The very first thing she did was to get an overview of the movement by sight-reading – slowly – from beginning to end.
Then she spent about 5 sessions smoothing out technical issues. But not just any technical issues! Her practice commentary made it clear that much of the work served her larger artistic vision (e.g. “Actually, I want to put the accent here…and that’s much harder to do.”).
Sessions 7-8 were devoted to running the movement. To see if she could get through it from memory, even if it was a little ragged in spots.
Sessions 9-10 were focused more on interpretive issues. On bringing out more details and nuances in the context of longer run-throughs, and seeing what new technical issues occurred as a result.
Sessions 11-12 were again devoted to running the movement, and fixing the little things that went awry, but ultimately trying to consistently achieve her larger vision for the piece.
But what if we don’t know exactly how we want something to sound? Do we have to be 100% certain before we start working on a piece?
I think it’s totally ok if we’re not 100% clear. We just need an outline. It’s easy enough to tweak and refine our vision as we go. Because we’ll probably change our minds as we work through the piece anyway.
But how do we work on inflection when we can’t even play up to tempo?
James Byo is Chair of Music Education at Louisiana State University, and in a sweet 2004 paper, described a practice protocol that addresses this question. It ensures that students are always working with a larger artistic vision in mind – even when playing below performance tempo. It goes something like this:
The “Work Place” Practice Protocol
Step 1: Choose a “work place”
Identify a section of the piece that is giving you difficulty or doesn’t sound quite right.
Step 2: Find an error-free tempo
It’s probably too fast. Slow it down until you find a tempo at which you can play it more smoothly, without errors.
Step 3: Use a metronome
Figure out what that tempo setting is, where you can play it without mistakes.
Step 4: Play the tricky spot twice in a row without mistakes
You can aim for 3 in a row or 5 in a row (or whatever) if you want, but with two, at least you know that the first time wasn’t just a fluke.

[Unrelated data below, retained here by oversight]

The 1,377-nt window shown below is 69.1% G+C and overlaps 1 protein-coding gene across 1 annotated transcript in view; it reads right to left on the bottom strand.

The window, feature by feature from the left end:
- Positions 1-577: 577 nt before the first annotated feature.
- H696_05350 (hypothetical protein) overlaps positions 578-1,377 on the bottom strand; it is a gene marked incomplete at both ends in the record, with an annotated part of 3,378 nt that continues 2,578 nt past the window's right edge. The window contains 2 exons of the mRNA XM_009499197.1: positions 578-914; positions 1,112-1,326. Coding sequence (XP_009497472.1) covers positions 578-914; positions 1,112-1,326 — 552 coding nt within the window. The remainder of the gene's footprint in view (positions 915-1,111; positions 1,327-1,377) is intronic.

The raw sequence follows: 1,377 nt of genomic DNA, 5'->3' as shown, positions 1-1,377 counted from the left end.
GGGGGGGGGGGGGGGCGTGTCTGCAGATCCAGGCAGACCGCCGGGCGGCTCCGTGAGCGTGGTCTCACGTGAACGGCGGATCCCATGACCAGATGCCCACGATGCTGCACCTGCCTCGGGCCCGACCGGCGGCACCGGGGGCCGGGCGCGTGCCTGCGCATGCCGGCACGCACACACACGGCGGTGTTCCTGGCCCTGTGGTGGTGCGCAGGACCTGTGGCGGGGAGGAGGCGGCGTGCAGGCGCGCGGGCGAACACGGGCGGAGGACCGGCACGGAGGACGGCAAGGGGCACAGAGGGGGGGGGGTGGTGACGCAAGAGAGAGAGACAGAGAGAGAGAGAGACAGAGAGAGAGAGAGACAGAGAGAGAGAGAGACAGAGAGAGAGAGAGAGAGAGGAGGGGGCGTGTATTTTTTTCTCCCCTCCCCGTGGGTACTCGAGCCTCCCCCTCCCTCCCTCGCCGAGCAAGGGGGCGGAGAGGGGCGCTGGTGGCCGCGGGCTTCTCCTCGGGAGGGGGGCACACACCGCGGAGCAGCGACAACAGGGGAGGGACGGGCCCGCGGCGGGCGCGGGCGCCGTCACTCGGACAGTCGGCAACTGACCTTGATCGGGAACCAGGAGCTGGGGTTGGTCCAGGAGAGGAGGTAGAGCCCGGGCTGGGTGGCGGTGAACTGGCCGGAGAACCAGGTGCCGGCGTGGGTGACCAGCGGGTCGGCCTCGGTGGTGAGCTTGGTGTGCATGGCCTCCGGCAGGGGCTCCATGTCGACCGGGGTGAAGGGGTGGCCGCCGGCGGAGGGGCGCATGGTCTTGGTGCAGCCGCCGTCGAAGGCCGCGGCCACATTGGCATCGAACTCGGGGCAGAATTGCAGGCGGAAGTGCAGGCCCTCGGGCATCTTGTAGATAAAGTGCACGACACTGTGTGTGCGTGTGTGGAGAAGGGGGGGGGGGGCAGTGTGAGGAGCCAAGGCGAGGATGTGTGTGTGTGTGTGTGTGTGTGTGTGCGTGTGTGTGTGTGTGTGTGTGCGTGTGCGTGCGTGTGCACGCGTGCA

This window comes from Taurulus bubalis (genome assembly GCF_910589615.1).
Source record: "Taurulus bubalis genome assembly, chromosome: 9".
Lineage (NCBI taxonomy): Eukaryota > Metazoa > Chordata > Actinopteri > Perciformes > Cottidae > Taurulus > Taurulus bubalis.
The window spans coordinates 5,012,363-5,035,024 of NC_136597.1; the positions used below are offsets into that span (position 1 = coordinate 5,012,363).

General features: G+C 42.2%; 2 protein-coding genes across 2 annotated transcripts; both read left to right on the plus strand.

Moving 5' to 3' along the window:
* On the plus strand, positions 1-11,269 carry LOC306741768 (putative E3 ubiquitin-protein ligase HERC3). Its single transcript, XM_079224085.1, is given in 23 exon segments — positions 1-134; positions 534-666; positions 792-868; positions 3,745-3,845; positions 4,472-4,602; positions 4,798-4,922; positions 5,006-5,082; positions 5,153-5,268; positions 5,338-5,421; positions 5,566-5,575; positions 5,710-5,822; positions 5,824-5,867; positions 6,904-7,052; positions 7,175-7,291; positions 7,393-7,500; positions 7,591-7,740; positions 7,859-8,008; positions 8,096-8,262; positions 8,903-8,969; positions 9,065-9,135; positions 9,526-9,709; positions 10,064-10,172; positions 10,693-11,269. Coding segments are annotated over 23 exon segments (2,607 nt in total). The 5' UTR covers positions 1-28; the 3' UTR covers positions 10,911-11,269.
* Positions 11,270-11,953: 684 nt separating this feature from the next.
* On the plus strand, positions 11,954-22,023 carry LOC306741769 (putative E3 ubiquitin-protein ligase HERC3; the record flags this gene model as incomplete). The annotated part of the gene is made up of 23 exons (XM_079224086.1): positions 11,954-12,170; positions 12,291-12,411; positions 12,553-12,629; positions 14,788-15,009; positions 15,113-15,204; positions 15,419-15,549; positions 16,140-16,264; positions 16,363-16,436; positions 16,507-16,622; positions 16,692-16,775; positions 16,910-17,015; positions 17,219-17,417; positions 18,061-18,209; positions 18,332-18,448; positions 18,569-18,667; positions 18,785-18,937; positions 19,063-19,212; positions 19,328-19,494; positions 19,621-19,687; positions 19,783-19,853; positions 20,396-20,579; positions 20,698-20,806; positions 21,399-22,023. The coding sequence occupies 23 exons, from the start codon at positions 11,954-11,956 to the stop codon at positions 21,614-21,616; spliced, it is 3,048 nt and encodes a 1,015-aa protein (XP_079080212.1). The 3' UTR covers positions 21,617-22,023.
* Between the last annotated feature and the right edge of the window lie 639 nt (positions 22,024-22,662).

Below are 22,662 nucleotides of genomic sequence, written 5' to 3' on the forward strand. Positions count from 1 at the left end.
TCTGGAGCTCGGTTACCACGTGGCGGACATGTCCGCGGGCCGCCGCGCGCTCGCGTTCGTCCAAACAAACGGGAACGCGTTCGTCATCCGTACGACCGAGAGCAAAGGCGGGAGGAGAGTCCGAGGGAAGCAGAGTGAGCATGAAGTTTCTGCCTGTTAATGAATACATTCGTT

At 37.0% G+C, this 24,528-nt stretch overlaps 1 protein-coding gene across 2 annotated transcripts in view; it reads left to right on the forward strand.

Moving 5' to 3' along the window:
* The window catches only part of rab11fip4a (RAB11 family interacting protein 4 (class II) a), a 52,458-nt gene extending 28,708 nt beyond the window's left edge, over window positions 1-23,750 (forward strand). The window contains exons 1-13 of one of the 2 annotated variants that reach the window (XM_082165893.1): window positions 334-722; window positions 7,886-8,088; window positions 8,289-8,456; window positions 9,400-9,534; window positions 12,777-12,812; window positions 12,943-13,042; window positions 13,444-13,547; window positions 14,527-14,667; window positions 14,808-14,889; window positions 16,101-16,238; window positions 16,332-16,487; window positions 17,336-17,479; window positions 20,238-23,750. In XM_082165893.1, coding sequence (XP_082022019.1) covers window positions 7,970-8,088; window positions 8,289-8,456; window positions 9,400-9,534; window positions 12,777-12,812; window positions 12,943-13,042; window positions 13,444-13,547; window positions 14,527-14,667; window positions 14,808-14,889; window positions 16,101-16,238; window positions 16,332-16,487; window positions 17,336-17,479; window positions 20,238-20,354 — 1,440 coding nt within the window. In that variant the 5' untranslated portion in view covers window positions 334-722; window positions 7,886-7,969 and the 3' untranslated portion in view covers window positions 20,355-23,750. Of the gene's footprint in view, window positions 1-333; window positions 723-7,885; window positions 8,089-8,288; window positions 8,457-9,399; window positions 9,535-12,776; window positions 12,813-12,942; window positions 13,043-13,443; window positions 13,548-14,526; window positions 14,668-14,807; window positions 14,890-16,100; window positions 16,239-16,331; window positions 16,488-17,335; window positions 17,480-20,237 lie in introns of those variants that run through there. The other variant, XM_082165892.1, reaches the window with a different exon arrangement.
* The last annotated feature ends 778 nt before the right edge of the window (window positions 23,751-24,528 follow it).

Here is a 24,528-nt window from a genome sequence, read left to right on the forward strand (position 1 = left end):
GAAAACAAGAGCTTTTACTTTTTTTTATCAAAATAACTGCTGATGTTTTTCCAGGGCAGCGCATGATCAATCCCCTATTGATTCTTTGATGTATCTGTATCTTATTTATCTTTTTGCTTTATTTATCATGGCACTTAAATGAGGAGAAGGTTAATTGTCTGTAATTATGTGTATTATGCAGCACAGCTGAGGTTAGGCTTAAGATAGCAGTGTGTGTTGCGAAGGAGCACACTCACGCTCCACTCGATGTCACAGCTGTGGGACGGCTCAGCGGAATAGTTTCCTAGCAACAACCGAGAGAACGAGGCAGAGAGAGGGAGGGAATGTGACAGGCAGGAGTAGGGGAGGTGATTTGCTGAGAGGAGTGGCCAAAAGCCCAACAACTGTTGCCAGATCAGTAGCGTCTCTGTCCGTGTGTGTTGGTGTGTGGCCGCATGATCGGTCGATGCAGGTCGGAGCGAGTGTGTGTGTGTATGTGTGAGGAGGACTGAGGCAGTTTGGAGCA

Step 5: Play the tricky spot twice in a row without mistakes – with expression
Adding in the musical nuances, shaping, etc. makes things more difficult. So it’s sort of cheating to move on if you can’t play the passage with expression. Plus, how fun is it to play totally straight and dry, like a computer?
Step 6: Increase tempo
Try to increase the tempo and continue to add expressive details until performance degrades again. Take baby steps.
Step 7: Decrease tempo as needed
If you get stuck, it might be helpful to take a step back again, so you can do some more troubleshooting ensure that you solidify your mechanics, get in some correct repetitions, and set the stage for another step forward.
Step 8: Put the “work place” back into the music
It’s one thing to play the passage in isolation. It can feel very different (and be more difficult) to play it in context of a larger phrase or section.
Step 9: Note the final metronome setting
It’s ok if it’s not totally up to tempo by the end of the practice session. But write down where you left off; it’ll give you a good target to exceed tomorrow, and like a bookmark, give you an indicator of where to start.
The one-sentence summary
“If you don’t have time to do it right, when will you have time to do it over?” ~John Wooden
- Of course, I later learned that intonation isn’t quite as black and white as I thought, but that’s a whole different story for another day…
- Wicinski, A. A. (1950). Psichologiceskii analiz processa raboty pianista-ispolnitiela nad muzykalnym proizviedieniem [Psychological analysis of piano performer’s process of work on musical composition]. Izviestia Akademii Piedagogiceskich Nauk Vyp. 25 [Moscow], p. 171-215.
- (Romanian pianist Gabriela Imreh)
- In total, 57 practice sessions, and 33.5 hours over a 39-week period were devoted to learning the movement.